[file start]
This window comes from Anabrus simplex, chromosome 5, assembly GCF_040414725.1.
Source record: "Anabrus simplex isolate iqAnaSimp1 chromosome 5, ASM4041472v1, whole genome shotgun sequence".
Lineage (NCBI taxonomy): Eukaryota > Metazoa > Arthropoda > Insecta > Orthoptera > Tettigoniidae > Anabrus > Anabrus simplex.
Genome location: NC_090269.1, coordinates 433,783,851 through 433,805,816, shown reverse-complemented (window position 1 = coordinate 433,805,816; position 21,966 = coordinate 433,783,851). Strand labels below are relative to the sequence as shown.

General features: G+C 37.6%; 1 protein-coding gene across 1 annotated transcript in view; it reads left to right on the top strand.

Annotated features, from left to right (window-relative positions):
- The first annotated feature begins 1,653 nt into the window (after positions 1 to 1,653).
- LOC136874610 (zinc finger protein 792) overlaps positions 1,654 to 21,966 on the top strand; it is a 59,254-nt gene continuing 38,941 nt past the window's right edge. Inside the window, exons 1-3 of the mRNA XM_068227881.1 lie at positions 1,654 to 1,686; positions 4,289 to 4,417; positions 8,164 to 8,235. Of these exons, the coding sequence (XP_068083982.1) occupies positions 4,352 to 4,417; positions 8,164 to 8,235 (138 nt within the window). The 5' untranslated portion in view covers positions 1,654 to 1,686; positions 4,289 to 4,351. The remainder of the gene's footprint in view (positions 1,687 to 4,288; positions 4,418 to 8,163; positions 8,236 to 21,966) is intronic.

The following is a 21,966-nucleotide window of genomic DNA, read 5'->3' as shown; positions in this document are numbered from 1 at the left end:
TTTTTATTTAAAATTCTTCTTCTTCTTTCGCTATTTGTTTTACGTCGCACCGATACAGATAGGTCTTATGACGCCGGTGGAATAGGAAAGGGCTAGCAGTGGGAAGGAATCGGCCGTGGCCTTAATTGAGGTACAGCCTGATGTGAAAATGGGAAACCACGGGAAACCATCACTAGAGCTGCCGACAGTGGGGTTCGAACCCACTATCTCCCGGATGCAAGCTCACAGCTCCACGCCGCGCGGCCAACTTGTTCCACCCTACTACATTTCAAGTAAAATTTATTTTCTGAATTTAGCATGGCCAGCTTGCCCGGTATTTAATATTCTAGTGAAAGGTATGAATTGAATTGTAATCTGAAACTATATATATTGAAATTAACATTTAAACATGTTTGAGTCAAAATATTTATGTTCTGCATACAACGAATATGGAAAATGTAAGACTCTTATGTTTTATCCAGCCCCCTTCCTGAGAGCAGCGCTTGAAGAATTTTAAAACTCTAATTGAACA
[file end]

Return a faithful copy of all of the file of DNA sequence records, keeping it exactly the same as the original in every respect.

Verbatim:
This window comes from Anabrus simplex, chromosome 5, assembly GCF_040414725.1.
Source record: "Anabrus simplex isolate iqAnaSimp1 chromosome 5, ASM4041472v1, whole genome shotgun sequence".
Lineage (NCBI taxonomy): Eukaryota > Metazoa > Arthropoda > Insecta > Orthoptera > Tettigoniidae > Anabrus > Anabrus simplex.
Genome location: NC_090269.1, coordinates 433,783,851 through 433,805,816, shown reverse-complemented (window position 1 = coordinate 433,805,816; position 21,966 = coordinate 433,783,851). Strand labels below are relative to the sequence as shown.

General features: G+C 37.6%; 1 protein-coding gene across 1 annotated transcript in view; it reads left to right on the top strand.

Annotated features, from left to right (window-relative positions):
- The first annotated feature begins 1,653 nt into the window (after positions 1 to 1,653).
- LOC136874610 (zinc finger protein 792) overlaps positions 1,654 to 21,966 on the top strand; it is a 59,254-nt gene continuing 38,941 nt past the window's right edge. Inside the window, exons 1-3 of the mRNA XM_068227881.1 lie at positions 1,654 to 1,686; positions 4,289 to 4,417; positions 8,164 to 8,235. Of these exons, the coding sequence (XP_068083982.1) occupies positions 4,352 to 4,417; positions 8,164 to 8,235 (138 nt within the window). The 5' untranslated portion in view covers positions 1,654 to 1,686; positions 4,289 to 4,351. The remainder of the gene's footprint in view (positions 1,687 to 4,288; positions 4,418 to 8,163; positions 8,236 to 21,966) is intronic.

The following is a 21,966-nucleotide window of genomic DNA, read 5'->3' as shown; positions in this document are numbered from 1 at the left end:
TTTTTATTTAAAATTCTTCTTCTTCTTTCGCTATTTGTTTTACGTCGCACCGATACAGATAGGTCTTATGACGCCGGTGGAATAGGAAAGGGCTAGCAGTGGGAAGGAATCGGCCGTGGCCTTAATTGAGGTACAGCCTGATGTGAAAATGGGAAACCACGGGAAACCATCACTAGAGCTGCCGACAGTGGGGTTCGAACCCACTATCTCCCGGATGCAAGCTCACAGCTCCACGCCGCGCGGCCAACTTGTTCCACCCTACTACATTTCAAGTAAAATTTATTTTCTGAATTTAGCATGGCCAGCTTGCCCGGTATTTAATATTCTAGTGAAAGGTATGAATTGAATTGTAATCTGAAACTATATATATTGAAATTAACATTTAAACATGTTTGAGTCAAAATATTTATGTTCTGCATACAACGAATATGGAAAATGTAAGACTCTTATGTTTTATCCAGCCCCCTTCCTGAGAGCAGCGCTTGAAGAATTTTAAAACTCTAATTGAACA